Idaho territory was a rugged place. While LDS settlers were diverting streams and cultivating fields in the southeast, the mining camps in central and North Idaho were raucous, unruly and not ashamed of it. But the drafters of the Idaho Constitution in 1889 were feeling the wave of temperance rising: Article 3, Section 24 reads:
PROMOTION OF TEMPERANCE AND MORALITY. The first concern of all good government is the virtue and sobriety of the people, and the purity of the home. The legislature should further all wise and well directed efforts for the promotion of temperance and morality.
Idaho went on to establish a Prohibition amendment to our state Constitution in 1917, two years before ratifying the 18th Amendment to the US Constitution which established nation-wide prohibition.
But then came repeal in 1933 and Idaho, somewhat reluctantly followed suit. The Idaho Liquor Act was passed the legislature in 1939 and its framework exists today with some modifications. It’s an old, complicated system of regulating liquor licenses controlling the manufacture, sale, distribution and serving of alcoholic beverages. It has created an artificial market for liquor licenses that means for some regions they are dear, expensive or unattainable. Other markets they go unclaimed. Make no mistake, this law has created winners and losers. And the winners aren’t about to embrace the losers.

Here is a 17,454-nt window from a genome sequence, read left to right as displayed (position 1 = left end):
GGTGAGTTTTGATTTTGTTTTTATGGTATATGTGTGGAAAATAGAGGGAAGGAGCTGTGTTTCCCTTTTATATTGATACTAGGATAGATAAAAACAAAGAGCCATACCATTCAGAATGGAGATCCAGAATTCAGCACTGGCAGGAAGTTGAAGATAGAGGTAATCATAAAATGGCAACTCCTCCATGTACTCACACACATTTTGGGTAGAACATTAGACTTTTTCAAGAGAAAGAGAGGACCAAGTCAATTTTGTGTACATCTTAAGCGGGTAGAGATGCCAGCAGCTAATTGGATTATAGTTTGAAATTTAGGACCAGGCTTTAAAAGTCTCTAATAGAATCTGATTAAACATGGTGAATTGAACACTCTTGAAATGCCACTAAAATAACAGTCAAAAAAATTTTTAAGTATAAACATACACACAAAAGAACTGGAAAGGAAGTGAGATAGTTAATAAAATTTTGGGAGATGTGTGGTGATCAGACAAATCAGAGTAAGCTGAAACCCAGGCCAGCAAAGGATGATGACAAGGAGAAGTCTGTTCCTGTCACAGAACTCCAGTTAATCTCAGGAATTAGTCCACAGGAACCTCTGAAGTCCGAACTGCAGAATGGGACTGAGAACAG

You see, the State Alcohol Control Board (ABC) limits licenses in cities based on their population. But if there are no licenses available from the state, you can buy someone else’s license or lease it. Here’s a broker where you can shop.
A license that cost you $200 from the state, if you put your name on the waiting list and bided time, is now worth $200,000 on the “liquor license market”. You can’t just sit on a license, you have to operate a real functioning bar for at least 6 months or you lose your $200 fee and the license. But if you “season” your license, it becomes very valuable. Last year a license in Coeur d'Alene was worth $300,000. Add to this, the state collects a 10% fee on any liquor license transaction. Throw in the changing populations of towns and this amplifies the obscurity of this system. The people who paid a lot don’t want to see their investment devalued should some crazy legislator want to shake up the 80-year-old system. I don’t see how this promotes temperance and morality.
I respect any legislator willing to address this mess. Many have. Governor Otter tried in 2009. But he gave up after his bill died in the Senate that year. Issues as tough as this require perseverance. A couple years ago Representative Luke Malek (R, Couer D Alene) brought a bill but again it died; then he decided to run for Congress. This year Senator Jim Rice (R Nampa) has brought a bill very similar to Malek’s. It got killed in a Senate committee last week.
I applaud Senator Rice. I hope he’s willing to stick around and see it through. He might have to hand this one off to someone younger; I suspect it will take a few years. And he’ll have to have tough skin because lots of liquor license owners think their ox is going to get gored.
Probably the only solution will be for the taxpayers to buy out all those over-priced liquor licenses so we can start over. I doubt Senator Rice can promise us that Mexico will pay for the buyout. That one’s getting sour.